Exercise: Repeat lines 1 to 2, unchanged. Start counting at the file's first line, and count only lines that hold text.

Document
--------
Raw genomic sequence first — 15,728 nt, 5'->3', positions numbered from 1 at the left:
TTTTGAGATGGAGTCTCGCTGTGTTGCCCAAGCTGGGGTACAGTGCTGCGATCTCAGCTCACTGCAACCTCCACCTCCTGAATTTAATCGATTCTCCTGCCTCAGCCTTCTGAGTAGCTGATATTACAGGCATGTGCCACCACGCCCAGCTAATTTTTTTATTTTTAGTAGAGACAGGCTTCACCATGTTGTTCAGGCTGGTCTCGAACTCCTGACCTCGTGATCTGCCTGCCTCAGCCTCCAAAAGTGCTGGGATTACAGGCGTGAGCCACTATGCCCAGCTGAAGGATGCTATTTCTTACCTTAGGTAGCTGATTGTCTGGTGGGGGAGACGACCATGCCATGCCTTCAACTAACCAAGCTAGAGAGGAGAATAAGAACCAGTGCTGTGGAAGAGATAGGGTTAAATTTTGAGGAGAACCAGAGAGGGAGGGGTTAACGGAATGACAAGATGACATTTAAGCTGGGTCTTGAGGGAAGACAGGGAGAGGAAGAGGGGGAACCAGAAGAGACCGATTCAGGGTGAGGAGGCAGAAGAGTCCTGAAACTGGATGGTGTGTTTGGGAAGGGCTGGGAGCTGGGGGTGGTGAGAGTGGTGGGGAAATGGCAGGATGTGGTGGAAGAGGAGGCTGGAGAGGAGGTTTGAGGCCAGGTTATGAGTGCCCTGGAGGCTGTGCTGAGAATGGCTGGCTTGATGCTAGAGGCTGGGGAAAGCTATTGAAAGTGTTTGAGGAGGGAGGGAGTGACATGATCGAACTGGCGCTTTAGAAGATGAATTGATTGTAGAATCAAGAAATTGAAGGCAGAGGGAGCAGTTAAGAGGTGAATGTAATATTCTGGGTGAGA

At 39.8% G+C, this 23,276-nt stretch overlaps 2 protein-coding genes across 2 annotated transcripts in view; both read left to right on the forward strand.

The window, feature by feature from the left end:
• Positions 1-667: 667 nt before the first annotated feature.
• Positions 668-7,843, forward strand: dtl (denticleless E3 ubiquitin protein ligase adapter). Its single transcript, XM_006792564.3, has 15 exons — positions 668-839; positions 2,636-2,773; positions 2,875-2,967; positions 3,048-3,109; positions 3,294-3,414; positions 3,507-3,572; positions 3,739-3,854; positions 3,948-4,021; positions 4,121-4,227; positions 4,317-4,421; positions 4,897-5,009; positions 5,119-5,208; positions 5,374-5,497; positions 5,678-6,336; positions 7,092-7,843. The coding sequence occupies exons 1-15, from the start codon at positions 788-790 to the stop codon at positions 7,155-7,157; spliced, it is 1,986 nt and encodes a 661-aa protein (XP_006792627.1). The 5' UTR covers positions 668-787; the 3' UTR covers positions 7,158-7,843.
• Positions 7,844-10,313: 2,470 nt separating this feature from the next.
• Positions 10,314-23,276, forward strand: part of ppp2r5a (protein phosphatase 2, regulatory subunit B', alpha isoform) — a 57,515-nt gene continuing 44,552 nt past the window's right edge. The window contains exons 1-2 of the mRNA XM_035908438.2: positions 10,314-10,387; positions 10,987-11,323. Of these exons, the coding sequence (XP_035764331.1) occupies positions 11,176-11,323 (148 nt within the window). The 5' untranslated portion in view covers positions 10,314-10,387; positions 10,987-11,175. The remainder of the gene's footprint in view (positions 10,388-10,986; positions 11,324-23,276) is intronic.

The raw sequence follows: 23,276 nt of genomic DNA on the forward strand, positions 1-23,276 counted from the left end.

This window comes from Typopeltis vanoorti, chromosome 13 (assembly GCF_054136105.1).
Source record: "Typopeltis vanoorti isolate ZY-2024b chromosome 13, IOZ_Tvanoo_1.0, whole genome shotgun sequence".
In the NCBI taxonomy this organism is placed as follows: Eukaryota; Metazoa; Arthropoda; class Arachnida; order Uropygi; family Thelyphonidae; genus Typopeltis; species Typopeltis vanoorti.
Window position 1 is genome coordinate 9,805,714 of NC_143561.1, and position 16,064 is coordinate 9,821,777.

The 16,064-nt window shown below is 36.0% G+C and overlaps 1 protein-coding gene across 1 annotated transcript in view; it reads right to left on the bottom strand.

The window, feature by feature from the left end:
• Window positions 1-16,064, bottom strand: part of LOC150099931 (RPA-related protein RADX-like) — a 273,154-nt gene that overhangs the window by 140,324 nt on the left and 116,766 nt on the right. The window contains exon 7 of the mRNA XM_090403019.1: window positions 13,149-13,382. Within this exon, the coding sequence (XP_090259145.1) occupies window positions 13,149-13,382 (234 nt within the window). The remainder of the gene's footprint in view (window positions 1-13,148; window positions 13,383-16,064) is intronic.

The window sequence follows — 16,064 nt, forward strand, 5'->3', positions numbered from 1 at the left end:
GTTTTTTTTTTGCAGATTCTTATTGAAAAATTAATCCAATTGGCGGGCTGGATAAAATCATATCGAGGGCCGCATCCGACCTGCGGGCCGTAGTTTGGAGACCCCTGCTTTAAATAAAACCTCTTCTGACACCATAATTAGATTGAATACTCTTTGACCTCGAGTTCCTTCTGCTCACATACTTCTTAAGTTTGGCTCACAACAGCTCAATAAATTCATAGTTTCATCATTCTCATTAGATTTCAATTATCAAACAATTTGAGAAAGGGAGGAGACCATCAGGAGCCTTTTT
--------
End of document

Raw genomic sequence first — 15,728 nt, 5'->3', positions numbered from 1 at the left:
TTTTGAGATGGAGTCTCGCTGTGTTGCCCAAGCTGGGGTACAGTGCTGCGATCTCAGCTCACTGCAACCTCCACCTCCTGAATTTAATCGATTCTCCTGCCTCAGCCTTCTGAGTAGCTGATATTACAGGCATGTGCCACCACGCCCAGCTAATTTTTTTATTTTTAGTAGAGACAGGCTTCACCATGTTGTTCAGGCTGGTCTCGAACTCCTGACCTCGTGATCTGCCTGCCTCAGCCTCCAAAAGTGCTGGGATTACAGGCGTGAGCCACTATGCCCAGCTGAAGGATGCTATTTCTTACCTTAGGTAGCTGATTGTCTGGTGGGGGAGACGACCATGCCATGCCTTCAACTAACCAAGCTAGAGAGGAGAATAAGAACCAGTGCTGTGGAAGAGATAGGGTTAAATTTTGAGGAGAACCAGAGAGGGAGGGGTTAACGGAATGACAAGATGACATTTAAGCTGGGTCTTGAGGGAAGACAGGGAGAGGAAGAGGGGGAACCAGAAGAGACCGATTCAGGGTGAGGAGGCAGAAGAGTCCTGAAACTGGATGGTGTGTTTGGGAAGGGCTGGGAGCTGGGGGTGGTGAGAGTGGTGGGGAAATGGCAGGATGTGGTGGAAGAGGAGGCTGGAGAGGAGGTTTGAGGCCAGGTTATGAGTGCCCTGGAGGCTGTGCTGAGAATGGCTGGCTTGATGCTAGAGGCTGGGGAAAGCTATTGAAAGTGTTTGAGGAGGGAGGGAGTGACATGATCGAACTGGCGCTTTAGAAGATGAATTGATTGTAGAATCAAGAAATTGAAGGCAGAGGGAGCAGTTAAGAGGTGAATGTAATATTCTGGGTGAGA